Back in February of 2009, the newly inaugurated Barack Obama warned that without passage of his $800 billion stimulus plan, "an economy that is already in crisis will be faced with catastrophe."
The President was so confident of his Keynesian spending barrage on steroids that he chided those who questioned him for presenting "phony arguments and petty politics."
Only six months later in August 2009, Obama claimed victory. "We've rescued our economy from catastrophe," he announced in a Rose Garden ceremony, even though unemployment stood at 9.4%.
His boasting was at best a bit premature. Two years later the economy is still in a rut. Among other claims that proved to be false, Obama promised his spending binge would prevent unemployment from exceeding 8.0%. It immediately shot beyond his self-imposed threshold to over 10% and stubbornly remains at 9.1% today. Fourteen million Americans remain technically unemployed by the government's statistics. In addition, another 6 million are unaccounted for having given up looking for a job and have left the workforce.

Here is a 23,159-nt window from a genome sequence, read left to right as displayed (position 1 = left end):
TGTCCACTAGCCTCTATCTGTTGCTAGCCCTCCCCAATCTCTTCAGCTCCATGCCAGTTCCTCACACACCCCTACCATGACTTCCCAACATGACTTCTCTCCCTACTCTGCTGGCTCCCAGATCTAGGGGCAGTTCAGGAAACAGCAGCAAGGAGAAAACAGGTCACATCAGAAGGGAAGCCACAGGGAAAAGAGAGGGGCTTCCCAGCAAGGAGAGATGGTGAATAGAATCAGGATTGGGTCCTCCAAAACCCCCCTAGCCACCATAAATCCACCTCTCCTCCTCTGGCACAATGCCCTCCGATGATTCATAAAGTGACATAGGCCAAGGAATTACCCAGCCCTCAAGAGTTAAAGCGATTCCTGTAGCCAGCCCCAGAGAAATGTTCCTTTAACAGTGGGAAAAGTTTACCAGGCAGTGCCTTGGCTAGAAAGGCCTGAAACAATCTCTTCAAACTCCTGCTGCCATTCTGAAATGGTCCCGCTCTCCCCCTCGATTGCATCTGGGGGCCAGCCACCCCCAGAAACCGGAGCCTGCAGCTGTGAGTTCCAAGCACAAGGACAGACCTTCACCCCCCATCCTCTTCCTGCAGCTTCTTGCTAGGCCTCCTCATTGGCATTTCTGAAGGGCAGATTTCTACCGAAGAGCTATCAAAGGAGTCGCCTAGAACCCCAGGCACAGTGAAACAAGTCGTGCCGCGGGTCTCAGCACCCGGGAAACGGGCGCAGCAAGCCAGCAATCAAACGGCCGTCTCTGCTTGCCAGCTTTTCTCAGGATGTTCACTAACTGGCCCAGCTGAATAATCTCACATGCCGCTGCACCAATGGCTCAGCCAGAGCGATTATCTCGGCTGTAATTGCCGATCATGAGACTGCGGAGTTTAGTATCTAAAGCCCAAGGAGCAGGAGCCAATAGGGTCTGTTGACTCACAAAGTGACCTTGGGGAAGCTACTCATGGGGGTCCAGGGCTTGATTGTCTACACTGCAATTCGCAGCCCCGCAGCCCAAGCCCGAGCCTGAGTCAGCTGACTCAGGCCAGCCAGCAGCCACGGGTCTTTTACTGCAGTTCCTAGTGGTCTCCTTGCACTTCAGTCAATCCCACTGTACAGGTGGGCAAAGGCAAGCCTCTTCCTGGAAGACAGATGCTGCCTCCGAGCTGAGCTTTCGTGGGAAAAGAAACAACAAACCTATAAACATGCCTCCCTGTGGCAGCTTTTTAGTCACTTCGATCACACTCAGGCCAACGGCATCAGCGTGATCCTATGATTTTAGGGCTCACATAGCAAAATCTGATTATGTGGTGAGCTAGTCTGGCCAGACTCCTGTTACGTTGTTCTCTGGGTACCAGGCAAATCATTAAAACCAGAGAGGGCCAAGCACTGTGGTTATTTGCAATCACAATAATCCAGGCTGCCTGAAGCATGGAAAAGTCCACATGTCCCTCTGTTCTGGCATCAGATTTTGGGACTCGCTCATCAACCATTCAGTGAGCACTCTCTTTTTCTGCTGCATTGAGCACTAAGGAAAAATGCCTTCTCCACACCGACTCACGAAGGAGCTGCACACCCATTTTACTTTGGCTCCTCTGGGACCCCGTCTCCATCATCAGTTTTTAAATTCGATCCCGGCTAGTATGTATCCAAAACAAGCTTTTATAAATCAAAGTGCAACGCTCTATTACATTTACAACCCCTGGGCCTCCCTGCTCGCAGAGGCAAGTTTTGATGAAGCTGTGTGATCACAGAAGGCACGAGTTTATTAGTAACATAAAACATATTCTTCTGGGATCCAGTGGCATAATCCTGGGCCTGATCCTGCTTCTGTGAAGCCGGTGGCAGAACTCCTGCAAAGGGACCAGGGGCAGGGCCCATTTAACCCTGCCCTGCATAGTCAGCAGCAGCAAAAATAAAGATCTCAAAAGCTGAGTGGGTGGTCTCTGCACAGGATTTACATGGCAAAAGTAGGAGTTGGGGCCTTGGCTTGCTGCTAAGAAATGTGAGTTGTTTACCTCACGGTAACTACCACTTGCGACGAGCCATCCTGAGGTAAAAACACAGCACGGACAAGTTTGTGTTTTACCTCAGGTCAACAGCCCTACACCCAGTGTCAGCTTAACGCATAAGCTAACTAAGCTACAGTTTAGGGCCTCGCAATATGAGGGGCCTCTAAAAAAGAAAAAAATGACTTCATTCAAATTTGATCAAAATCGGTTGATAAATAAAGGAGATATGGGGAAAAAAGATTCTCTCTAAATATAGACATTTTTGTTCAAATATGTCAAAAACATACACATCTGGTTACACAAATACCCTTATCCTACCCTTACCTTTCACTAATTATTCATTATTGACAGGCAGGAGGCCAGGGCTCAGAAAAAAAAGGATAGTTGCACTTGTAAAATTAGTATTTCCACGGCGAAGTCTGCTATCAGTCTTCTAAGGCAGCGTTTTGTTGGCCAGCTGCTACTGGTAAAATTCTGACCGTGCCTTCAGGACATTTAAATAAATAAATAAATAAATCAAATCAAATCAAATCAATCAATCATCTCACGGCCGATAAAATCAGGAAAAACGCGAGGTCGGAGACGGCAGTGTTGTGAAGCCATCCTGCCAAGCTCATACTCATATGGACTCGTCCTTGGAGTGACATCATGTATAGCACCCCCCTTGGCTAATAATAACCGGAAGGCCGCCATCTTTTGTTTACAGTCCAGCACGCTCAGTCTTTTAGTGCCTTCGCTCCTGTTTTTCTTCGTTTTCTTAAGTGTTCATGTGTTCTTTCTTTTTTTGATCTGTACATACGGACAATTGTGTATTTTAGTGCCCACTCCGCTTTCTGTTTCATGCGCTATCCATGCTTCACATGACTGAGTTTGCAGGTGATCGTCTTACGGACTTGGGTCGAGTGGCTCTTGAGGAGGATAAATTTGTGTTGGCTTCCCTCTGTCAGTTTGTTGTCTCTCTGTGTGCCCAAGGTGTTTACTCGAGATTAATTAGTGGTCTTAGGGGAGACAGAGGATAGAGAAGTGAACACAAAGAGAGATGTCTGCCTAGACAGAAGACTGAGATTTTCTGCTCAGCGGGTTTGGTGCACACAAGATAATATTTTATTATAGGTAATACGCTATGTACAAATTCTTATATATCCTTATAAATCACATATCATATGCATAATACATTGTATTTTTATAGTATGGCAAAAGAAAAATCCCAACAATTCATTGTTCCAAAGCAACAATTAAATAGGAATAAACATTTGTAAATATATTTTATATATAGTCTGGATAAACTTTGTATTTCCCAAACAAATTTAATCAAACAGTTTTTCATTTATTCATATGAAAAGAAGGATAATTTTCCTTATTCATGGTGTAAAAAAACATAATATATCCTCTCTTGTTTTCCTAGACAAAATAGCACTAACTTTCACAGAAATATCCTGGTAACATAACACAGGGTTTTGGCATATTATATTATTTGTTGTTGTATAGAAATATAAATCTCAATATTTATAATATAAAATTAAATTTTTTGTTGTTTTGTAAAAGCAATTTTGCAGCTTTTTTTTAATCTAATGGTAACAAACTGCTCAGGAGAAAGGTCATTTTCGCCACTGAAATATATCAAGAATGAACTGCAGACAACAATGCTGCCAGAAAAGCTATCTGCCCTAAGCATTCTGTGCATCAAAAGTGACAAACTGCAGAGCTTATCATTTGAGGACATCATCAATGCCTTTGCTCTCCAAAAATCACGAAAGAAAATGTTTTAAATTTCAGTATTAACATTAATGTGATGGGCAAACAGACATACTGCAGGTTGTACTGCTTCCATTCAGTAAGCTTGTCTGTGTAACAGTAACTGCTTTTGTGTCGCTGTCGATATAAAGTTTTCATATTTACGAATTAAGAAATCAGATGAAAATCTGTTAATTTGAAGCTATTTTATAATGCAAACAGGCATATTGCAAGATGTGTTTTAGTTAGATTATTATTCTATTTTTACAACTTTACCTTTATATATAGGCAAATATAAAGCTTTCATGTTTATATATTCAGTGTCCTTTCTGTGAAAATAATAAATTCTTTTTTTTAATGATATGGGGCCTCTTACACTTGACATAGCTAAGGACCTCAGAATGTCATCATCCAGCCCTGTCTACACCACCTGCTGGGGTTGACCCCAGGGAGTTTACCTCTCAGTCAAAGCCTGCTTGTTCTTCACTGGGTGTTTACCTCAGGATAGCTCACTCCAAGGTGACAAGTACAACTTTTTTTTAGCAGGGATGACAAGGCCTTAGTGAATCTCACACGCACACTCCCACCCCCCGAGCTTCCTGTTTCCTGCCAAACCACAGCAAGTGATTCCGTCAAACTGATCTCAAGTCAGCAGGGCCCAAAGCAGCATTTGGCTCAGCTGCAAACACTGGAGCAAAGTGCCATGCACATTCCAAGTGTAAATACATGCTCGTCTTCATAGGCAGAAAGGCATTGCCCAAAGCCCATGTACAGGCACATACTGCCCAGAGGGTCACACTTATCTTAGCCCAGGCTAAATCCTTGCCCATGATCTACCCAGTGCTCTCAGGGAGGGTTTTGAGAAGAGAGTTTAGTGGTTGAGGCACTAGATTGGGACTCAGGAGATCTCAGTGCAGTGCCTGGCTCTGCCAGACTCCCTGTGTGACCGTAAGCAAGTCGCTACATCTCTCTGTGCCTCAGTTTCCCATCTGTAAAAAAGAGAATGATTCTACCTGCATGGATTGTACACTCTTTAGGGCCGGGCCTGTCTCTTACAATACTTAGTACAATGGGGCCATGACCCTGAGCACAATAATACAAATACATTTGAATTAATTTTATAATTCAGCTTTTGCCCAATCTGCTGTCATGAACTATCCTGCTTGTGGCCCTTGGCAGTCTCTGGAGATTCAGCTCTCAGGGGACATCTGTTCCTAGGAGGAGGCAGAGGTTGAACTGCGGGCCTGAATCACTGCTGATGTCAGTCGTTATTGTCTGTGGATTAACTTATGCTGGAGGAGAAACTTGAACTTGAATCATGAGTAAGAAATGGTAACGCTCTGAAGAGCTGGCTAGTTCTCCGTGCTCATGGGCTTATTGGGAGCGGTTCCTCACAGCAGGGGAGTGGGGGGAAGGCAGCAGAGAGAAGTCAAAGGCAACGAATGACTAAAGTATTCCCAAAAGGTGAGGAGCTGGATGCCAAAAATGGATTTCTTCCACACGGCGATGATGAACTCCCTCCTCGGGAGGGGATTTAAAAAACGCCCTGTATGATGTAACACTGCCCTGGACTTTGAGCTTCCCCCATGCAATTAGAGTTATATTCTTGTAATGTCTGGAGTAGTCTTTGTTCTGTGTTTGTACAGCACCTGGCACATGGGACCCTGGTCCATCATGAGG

Obama said his plan would "save-or-create" 3.5 million jobs, but new job creation has been the most stubborn of any recession since the Great Depression. Government is about the only place that has increased in employment, which only added to the growth in federal spending. Consumer confidence continues to sag, reaching a seven month low in July. Economists at the Fed have revised downward their already modest projections for 2011 growth to a yawnable 2.7 – 2.9%.
As the recession drags on instead of bold predictions and victory celebrations, the President has changed is tone. All those "shovel ready projects funded by the stimulus that were going to jolt the economy and create jobs "weren't so shovel ready" after all he dismissively joked. This recovery is "going to take time" he now says, and instead of criticism of his failed policies, Americans need to just "be patient."